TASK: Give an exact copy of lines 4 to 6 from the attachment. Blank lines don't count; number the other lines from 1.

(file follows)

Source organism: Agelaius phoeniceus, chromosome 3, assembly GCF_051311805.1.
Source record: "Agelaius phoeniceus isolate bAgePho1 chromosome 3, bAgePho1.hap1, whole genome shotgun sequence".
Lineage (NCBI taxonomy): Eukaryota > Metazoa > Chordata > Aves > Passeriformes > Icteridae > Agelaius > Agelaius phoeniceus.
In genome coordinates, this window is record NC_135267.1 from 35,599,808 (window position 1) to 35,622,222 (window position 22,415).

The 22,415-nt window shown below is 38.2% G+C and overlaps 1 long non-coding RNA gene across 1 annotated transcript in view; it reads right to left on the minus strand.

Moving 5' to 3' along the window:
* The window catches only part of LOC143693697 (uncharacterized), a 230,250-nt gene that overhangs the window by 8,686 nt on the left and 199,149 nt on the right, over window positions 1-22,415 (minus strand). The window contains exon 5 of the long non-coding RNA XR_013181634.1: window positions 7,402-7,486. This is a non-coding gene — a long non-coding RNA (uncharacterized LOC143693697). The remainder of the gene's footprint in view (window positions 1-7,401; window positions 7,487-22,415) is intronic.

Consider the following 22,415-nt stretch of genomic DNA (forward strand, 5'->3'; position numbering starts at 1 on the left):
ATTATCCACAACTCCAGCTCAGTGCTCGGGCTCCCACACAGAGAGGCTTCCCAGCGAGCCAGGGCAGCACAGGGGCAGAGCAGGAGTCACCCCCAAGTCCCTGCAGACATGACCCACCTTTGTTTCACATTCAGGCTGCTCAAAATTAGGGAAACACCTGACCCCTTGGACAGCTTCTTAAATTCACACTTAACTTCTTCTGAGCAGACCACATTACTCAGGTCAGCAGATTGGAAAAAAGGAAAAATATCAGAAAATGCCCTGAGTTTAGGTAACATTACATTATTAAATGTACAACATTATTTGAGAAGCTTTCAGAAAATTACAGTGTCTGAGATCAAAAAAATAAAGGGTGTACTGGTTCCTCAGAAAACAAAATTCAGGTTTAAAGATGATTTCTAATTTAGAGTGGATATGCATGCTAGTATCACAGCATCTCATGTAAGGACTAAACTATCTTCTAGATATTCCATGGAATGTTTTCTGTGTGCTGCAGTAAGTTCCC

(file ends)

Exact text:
In genome coordinates, this window is record NC_135267.1 from 35,599,808 (window position 1) to 35,622,222 (window position 22,415).

The 22,415-nt window shown below is 38.2% G+C and overlaps 1 long non-coding RNA gene across 1 annotated transcript in view; it reads right to left on the minus strand.

Moving 5' to 3' along the window: